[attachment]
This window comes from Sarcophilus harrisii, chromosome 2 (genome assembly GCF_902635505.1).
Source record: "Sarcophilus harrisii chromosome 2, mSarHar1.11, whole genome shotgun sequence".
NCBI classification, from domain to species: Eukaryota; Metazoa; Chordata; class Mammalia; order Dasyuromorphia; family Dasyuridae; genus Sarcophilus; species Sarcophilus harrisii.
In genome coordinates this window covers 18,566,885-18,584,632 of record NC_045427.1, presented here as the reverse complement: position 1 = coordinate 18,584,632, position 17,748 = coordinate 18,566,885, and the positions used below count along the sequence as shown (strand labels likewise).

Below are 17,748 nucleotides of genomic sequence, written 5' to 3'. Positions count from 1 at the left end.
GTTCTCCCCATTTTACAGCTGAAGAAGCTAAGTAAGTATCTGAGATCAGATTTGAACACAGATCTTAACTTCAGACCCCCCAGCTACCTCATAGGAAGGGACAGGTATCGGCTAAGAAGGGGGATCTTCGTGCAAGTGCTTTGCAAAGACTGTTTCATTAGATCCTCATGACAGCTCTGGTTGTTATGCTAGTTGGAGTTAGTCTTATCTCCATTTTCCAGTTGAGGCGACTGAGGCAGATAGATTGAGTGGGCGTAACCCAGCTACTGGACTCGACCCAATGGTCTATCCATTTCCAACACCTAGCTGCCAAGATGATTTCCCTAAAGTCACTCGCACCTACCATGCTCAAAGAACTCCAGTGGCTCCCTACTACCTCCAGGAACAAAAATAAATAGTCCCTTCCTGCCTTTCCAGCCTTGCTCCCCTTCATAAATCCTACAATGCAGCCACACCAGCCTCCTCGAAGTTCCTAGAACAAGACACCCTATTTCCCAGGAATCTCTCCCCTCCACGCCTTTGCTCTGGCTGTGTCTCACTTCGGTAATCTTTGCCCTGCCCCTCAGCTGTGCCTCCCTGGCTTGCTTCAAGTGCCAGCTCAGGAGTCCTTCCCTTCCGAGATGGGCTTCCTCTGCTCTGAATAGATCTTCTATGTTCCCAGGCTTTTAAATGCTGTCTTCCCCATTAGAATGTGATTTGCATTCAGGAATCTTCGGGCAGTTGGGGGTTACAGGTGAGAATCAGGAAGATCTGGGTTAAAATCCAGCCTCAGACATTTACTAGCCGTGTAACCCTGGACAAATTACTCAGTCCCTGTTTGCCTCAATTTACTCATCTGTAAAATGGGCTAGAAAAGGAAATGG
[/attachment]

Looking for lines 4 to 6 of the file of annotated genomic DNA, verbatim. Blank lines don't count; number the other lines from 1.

In genome coordinates this window covers 18,566,885-18,584,632 of record NC_045427.1, presented here as the reverse complement: position 1 = coordinate 18,584,632, position 17,748 = coordinate 18,566,885, and the positions used below count along the sequence as shown (strand labels likewise).

Below are 17,748 nucleotides of genomic sequence, written 5' to 3'. Positions count from 1 at the left end.
GTTCTCCCCATTTTACAGCTGAAGAAGCTAAGTAAGTATCTGAGATCAGATTTGAACACAGATCTTAACTTCAGACCCCCCAGCTACCTCATAGGAAGGGACAGGTATCGGCTAAGAAGGGGGATCTTCGTGCAAGTGCTTTGCAAAGACTGTTTCATTAGATCCTCATGACAGCTCTGGTTGTTATGCTAGTTGGAGTTAGTCTTATCTCCATTTTCCAGTTGAGGCGACTGAGGCAGATAGATTGAGTGGGCGTAACCCAGCTACTGGACTCGACCCAATGGTCTATCCATTTCCAACACCTAGCTGCCAAGATGATTTCCCTAAAGTCACTCGCACCTACCATGCTCAAAGAACTCCAGTGGCTCCCTACTACCTCCAGGAACAAAAATAAATAGTCCCTTCCTGCCTTTCCAGCCTTGCTCCCCTTCATAAATCCTACAATGCAGCCACACCAGCCTCCTCGAAGTTCCTAGAACAAGACACCCTATTTCCCAGGAATCTCTCCCCTCCACGCCTTTGCTCTGGCTGTGTCTCACTTCGGTAATCTTTGCCCTGCCCCTCAGCTGTGCCTCCCTGGCTTGCTTCAAGTGCCAGCTCAGGAGTCCTTCCCTTCCGAGATGGGCTTCCTCTGCTCTGAATAGATCTTCTATGTTCCCAGGCTTTTAAATGCTGTCTTCCCCATTAGAATGTGATTTGCATTCAGGAATCTTCGGGCAGTTGGGGGTTACAGGTGAGAATCAGGAAGATCTGGGTTAAAATCCAGCCTCAGACATTTACTAGCCGTGTAACCCTGGACAAATTACTCAGTCCCTGTTTGCCTCAATTTACTCATCTGTAAAATGGGCTAGAAAAGGAAATGG